Three companies–Featherfiber Corp. of Nixa, Mo., Maxim of Pasadena, Calif., and Tyson Foods, of Springdale, Ark.–have licensed the new technology from the USDA and are already sending samples of their products to materials scientists around the world.
In some of their first experiments with feathers, George and his students twisted 1-to-2-inch-long turkey-feather fibers with nylon to make yarns, which they knitted into fabrics. In strength tests, the yarn was weaker than pure nylon, but the fabrics insulated better than nylon cloth, says George. Such turkey-based fabric might provide insulation in jackets or sleeping bags, he says. He reported some of that work last November in Boston at the fall meeting of the Materials Research Society.
Now, George’s team is transforming turkey-feather fibers into nonwoven, degradable mats for erosion control in construction sites and other locations.
The researchers use a common textile instrument that blows the feather material into a fragile, half-inch-thick mat that’s loosely held together by friction between the fibers. Then, the scientists strengthen each 36-by-20-inch mat by spraying biodegradable latex on each side.
George and his colleagues are testing the mats on the university campus to see how long they take to degrade and what effect they have on soil. Although the feathers have been sanitized, George wants to be sure there are no lingering microorganisms on the feathers that might leach into the ground.
Also, he suspects that the feather protein might enrich the soil and boost the growth of vegetation that holds soil in place. Currently, erosion-prevention mats are made from more expensive, woven coconut fibers or from wood chips held together with nylon webbing, he says.
In pursuit of a new insulation material, Roy Broughton of Auburn University in Alabama has made nonwoven feather-fiber materials in a different way. Instead of spraying on latex after forming fiber sheets, Broughton mixes synthetic fibers with the feather material and then forms the combination into 2-to-4-inch-thick sheets. When he heats these sheets, the synthetic material partially melts and holds the feather fibers in place.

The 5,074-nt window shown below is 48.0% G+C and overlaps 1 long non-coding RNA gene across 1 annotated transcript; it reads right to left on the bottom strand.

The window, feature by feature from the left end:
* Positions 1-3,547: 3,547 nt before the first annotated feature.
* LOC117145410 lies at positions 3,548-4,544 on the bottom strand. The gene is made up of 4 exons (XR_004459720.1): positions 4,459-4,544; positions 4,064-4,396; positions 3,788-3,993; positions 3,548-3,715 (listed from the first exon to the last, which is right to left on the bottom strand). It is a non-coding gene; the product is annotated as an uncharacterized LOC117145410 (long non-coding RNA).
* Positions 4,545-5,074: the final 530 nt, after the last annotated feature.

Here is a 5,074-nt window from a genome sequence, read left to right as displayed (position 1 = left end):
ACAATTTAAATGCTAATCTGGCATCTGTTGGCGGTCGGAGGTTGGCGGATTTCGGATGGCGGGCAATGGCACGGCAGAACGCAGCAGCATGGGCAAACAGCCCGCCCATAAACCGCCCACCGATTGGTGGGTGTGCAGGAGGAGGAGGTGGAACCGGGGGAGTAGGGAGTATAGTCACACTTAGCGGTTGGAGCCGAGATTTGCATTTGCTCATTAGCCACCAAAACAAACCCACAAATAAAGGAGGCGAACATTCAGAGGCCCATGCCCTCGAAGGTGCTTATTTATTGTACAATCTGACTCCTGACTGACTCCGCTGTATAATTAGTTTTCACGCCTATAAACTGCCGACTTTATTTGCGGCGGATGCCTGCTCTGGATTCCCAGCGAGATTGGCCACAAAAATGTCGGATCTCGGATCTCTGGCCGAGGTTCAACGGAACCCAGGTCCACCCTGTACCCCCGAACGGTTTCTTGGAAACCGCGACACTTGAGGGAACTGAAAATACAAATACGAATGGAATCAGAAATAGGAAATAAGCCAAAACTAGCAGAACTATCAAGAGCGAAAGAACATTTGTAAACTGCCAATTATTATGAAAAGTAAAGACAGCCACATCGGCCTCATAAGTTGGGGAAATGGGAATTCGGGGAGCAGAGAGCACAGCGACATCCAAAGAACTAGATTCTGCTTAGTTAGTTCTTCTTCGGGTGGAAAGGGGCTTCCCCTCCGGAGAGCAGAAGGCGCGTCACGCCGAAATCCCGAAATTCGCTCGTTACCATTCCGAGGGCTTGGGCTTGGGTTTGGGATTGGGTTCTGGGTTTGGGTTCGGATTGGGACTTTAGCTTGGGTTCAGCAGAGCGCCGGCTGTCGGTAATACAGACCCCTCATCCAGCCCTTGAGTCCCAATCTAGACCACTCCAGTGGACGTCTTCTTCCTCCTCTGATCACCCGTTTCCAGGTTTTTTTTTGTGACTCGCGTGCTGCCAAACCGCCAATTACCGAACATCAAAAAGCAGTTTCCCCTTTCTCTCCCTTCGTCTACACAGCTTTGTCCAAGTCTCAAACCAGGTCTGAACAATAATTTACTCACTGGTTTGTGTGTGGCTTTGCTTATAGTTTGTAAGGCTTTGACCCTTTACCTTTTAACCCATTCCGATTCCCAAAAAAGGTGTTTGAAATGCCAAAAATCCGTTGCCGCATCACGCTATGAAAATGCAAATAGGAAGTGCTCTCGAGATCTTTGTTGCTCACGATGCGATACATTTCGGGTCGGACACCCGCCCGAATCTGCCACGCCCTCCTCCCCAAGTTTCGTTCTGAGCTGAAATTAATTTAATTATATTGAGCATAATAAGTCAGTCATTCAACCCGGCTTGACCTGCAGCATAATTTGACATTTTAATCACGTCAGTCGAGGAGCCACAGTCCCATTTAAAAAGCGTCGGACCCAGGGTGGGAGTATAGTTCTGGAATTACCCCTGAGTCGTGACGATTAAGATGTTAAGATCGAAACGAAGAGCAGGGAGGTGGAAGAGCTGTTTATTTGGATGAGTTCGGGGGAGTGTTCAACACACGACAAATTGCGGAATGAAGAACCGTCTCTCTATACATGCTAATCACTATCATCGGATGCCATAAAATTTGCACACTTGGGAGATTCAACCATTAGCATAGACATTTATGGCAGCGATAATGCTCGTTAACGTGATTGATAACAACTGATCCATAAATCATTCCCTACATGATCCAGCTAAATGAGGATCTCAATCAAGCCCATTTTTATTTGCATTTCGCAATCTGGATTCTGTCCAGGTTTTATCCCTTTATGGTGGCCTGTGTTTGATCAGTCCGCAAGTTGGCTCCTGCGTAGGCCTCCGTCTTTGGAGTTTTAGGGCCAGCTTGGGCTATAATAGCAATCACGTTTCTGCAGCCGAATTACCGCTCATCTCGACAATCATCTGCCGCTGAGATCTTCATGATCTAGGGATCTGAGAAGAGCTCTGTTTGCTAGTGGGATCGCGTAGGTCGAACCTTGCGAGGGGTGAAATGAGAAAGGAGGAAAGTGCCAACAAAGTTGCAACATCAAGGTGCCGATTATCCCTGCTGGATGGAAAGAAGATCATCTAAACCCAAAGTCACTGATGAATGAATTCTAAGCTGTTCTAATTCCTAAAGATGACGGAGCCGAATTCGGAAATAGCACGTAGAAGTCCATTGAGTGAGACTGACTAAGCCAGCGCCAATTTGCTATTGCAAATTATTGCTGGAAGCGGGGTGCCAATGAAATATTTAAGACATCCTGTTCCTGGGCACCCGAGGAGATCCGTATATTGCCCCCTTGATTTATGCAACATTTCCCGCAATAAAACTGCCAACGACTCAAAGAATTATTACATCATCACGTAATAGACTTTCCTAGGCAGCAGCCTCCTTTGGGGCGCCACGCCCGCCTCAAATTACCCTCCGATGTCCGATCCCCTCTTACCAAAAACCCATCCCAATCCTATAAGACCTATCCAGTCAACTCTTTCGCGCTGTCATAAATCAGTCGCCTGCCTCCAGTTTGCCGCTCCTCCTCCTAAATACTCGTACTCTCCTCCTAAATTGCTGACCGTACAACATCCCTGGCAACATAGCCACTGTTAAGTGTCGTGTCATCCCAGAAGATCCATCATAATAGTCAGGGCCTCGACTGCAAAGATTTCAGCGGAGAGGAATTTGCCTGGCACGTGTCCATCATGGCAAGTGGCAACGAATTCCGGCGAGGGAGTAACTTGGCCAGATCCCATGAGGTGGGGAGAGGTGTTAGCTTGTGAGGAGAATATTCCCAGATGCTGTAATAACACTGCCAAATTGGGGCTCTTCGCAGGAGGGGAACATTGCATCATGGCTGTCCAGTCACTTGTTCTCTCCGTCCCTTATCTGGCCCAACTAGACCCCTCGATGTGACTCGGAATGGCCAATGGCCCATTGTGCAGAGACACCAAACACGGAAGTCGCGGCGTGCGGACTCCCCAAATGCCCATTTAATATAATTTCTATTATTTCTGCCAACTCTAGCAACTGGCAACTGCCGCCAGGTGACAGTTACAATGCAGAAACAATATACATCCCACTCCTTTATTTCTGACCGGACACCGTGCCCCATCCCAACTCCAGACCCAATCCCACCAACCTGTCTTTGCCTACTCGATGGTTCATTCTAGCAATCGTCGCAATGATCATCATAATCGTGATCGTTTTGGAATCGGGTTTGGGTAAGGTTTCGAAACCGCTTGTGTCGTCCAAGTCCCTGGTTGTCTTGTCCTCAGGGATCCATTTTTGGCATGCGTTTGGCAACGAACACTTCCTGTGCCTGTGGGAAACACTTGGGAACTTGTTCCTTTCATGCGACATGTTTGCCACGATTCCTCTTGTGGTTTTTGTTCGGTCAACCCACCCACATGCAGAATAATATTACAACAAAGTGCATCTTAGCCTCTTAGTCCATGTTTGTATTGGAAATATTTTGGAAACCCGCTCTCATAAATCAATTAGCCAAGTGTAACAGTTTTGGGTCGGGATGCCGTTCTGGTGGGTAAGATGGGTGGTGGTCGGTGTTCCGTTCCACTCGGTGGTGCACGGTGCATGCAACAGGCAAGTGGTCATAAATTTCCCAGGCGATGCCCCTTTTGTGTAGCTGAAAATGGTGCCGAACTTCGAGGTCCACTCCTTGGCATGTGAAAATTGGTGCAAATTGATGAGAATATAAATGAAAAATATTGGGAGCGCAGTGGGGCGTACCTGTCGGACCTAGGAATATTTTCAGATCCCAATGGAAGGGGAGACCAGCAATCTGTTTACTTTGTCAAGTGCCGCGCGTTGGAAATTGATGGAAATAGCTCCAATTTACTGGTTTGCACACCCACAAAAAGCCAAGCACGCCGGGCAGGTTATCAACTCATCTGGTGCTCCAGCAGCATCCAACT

The resulting combination insulates well and holds its shape better than down does, he says. Broughton suggests that feather insulation could prove useful in comforters and even attics and walls. However, to his knowledge, no one has done flammability tests on the material.
Feather fibers might also find a use in water filters. Manoranjan Misra of the University of Nevada at Reno proposes that this application won’t only help solve the waste-feather problem, but it might also produce better water filters than today’s common filters, such as those made of activated carbon.
The microstructure of feather fibers attracts and traps hard-to-remove contaminants such as uranium, which can threaten water sources in parts of the United States, and other heavy metals, he says.
Before putting the fiber in a filter, Misra “activates” it with ultrasound to open up additional microscopic pores in the fiber’s structure, he says. He’s constructed prototype feather-fiber water filters by packing the fibers into plastic columns. Tests so far, he reports, indicate that the feather filters can remove contaminants from home drinking water or industrial waste. Like George, Misra discussed his work last November at the Materials Research Society meeting.